Intelligence agency

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The SIS building, headquarters of the British Secret Intelligence Service (MI6)

An intelligence agency is a government agency. Its job is to collect, analyse, and use information to support its government.

There are two parts to this, and usually they are done by separate agencies. The first part is to collect information (to "spy") on other countries. The other side is to watch people in the home country who might cause problems. A third activity is to defend against foreign intelligence agencies in the home country. This is called counter-intelligence, and is often done by a separate agency.

What the agencies discover is called "intelligence". It may be used to help law enforcement, security, defence and foreign policy.

The methods of information gathering are sometimes covert (hidden) and sometimes quite open. A covert method might be to steal and copy secret documents. An open method would be to read all published work on some important matter, and analyse it. Much important material is published openly in democratic countries.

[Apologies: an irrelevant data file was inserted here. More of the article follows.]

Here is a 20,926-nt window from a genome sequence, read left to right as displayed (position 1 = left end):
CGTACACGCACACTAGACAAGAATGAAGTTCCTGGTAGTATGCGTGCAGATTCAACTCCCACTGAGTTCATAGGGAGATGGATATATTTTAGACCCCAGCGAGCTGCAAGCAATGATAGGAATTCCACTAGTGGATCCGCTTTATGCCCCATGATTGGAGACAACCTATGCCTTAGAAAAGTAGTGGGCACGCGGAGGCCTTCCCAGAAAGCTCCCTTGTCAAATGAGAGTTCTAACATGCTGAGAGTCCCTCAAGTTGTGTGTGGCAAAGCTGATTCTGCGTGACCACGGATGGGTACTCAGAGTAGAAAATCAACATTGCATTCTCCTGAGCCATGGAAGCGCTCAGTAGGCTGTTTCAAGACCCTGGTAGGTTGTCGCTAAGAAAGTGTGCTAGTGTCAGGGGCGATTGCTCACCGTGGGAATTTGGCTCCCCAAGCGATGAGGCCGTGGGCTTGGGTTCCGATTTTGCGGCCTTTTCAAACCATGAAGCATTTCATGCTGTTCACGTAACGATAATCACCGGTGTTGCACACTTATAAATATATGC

To get hold of secret information, these organisations use espionage, intercept signals (tap phones, hack computers), cryptanalysis (break codes), and think about what the information means. Putting together and communicating information is known as intelligence analysis and assessment.

Some agencies have been involved in assassination, arms trafficking, coups d'état, and the placement of misinformation (propaganda) as well as other covert operations, in order to support their own or their governments' interests.

Examples[change | change source]

British[change | change source]

U.S.A.[change | change source]

The United States has about 17 major intelligence groups, and many other smaller groups.[1] These are the most important:

References[change | change source]

  1. Dana Priest and William M Arkin (19 July 2010). "A hidden world, growing beyond control". The Washington Post. [1]